The Pignose 7-100 Legendary small portable amp might just change your life…
One of the best things you can do as a guitarist to improve your playing is to shake things up a bit. Change your routine. Change what you play or how you play it. Many times this leads to buying a new piece of guitar gear, which is OK – provided you don’t fool yourself into thinking it will make you play like a specific guitarist….
For example, buying an Eric Clapton Fender Stratocaster will not make you play (or sound) like Eric Clapton. It will make you sound like you, playing an Eric Clapton Fender Stratocaster.
But that’s not to say that changing guitar gear won’t change your sound. It absolutely will – if it’s different than what you currently use.
If you only ever play electric guitar, then learning to play on an acoustic guitar will change how you play the electric (and vice versa).
To that end, I am recommending you take a look at the Pignose 7-100 Legendary. It’s a small, portable amplifier with a look and sound all its own.
It’s a vintage look and unique sound, but it’s best feature is its simplicity.
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Behold: The Pignose 7-100
The Pignose 7-100 is a 5w, truly portable amplifier. It’s a solid state amp with a 5″ speaker and runs on 6 AA batteries or an optional AC adapter.
It’s small, about the size of a shoe box and weighs around 5lbs. You can even attach a standard guitar strap and sling the Pignose over your shoulder, for maximum portability.
It features a hinged design and can be played either fully closed, wide open or at any point in between. And if you have a buddy open and close it while you’re playing, you can achieve a sort of poor-man’s wah-wah effect.
It also has an open space inside that can be used to store the AC adapter when not in use. I don’t have the adapter and have opted for rechargeable AA batteries instead, so I use that cavity to store my guitar cable.
The Pignose 7-100 also has a preamp out jack which makes it possible to play the Pignose through a large and more powerful amplifier (or PA) or straight into a mixing board.
But what makes the Pignose 7-100 standout as a way to shake up your playing and get you out of your rut is it’s super-simple feature set. It has exactly one knob on the whole thing. That’s it.
Oh, and it’s shaped like a pig’s nose. Very cool.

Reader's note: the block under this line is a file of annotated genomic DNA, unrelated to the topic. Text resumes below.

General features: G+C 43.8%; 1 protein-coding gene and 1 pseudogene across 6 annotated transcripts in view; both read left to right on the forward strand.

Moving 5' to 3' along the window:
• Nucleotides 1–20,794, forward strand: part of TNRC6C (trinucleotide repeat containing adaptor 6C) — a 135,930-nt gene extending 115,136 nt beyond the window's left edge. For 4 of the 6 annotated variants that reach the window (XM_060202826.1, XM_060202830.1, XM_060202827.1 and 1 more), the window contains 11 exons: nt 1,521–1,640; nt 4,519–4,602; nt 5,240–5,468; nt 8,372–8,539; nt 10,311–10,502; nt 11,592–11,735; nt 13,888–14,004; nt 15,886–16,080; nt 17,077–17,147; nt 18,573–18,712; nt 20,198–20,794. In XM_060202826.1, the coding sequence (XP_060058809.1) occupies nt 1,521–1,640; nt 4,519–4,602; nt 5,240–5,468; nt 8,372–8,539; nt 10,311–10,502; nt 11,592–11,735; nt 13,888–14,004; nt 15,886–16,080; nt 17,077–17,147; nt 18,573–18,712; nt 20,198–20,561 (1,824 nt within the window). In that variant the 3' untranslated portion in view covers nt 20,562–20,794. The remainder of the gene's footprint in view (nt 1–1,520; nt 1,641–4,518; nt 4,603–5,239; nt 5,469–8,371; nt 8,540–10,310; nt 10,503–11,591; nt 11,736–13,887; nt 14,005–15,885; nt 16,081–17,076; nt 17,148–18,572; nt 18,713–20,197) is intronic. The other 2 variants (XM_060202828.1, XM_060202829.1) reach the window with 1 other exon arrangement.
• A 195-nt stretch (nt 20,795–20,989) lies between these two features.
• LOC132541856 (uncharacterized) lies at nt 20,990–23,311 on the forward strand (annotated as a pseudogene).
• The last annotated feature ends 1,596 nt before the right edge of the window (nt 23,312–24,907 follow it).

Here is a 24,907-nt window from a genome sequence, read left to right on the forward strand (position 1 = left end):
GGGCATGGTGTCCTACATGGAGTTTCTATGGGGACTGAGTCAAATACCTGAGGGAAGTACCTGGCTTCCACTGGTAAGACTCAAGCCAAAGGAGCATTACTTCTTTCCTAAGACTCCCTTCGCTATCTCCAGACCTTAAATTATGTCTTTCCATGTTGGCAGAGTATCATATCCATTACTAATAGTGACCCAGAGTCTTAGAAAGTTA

Turn it to the the right until it clicks, and it’s on at very low volume. Volume increases as you turn the knob further to the right, but the tone changes with it.
You see, this is where the Pignose 7-100 gets interesting…
Why I recommend the Pignose 7-100
The Pignose 7-100 has a distinctive look and sound that is like no other. It’s stylish and funky, and playing through it is bound to change how you play and how you think about playing.
How to use a Pignose 7-100
I know a lot of players who never touch the knobs on their guitars. I’ve even seen instructional videos that claim the control knobs on a guitar should never be touched. They say to leave them all – volume, and tone for all pickups – on 10, and just adjust the settings on the amp. They claim that anything less than 10 will simply rob your tone and make you guitar sound crappy.
That’s complete and total bullstein.
Those knobs are on your guitar for a reason! Truly great players know this, because they took the time to learn it.
This is why I love the Pignose 7-100 so much. It sounds like total crap, if all you do is crank it to the max and do the same on your guitar tone and volume knobs. But dial those back, and you get some sweet tone for a 5″ speaker.
You see, the Pignose 7-100 is really a teacher. It practically forces you to learn to play more dynamically, and use the knobs on your guitar to achieve good tone. It’s a different way of thinking than many are used to.
How to get a clean tone from your Pignose 7-100
- Turn the volume to max on the Pignose 7-100, and the volume on your guitar to just above off.
- Turn the volume on your guitar to max, and the volume on the Pignose 7-100 to just above “on”
From there, you can increase the volume on the guitar and/or the Pignose 7-100 to get more overdrive and (eventually) increasingly fuzzy distortion.
Yeah, crank everything to the max and it will sound like an amp with a blown speaker. But learn to control the subtleties of your tone, and you will be rewarded with a great sound and a remarkably responsive little box of sweetness.
Here’s an example tone Demo:
Pignose 7-100 Blues demo
Here’s a really good demo of the blues possibilities (WARNING: the volume in the beginning is low, but gets LOUD when he starts playing..):
Are there better all-around amps that are just as portable? Sure. The Roland Micro Cube and Vox Pathfinder are two solid contenders, but the Pignose 7-100 is it’s own creature. It looks different, sounds different and plays different.
If you want something that’s easy to carry from place to place and different enough to help you break out of any rut you might be in, then the Pignose 7-100 Legendary portable amplifier fits the bill.
Owner / Operator / Guitar Nut
Welcome to my corner of the web. My name’s Mike and I’m avid guitar junkie.
I’ve been playing guitar for over 20 years, since I got my first acoustic from the local music store. Times have changed, but my love of the instrument hasn’t.
I’ve played solo, in bands and for an audience of enraptured dogs & cats.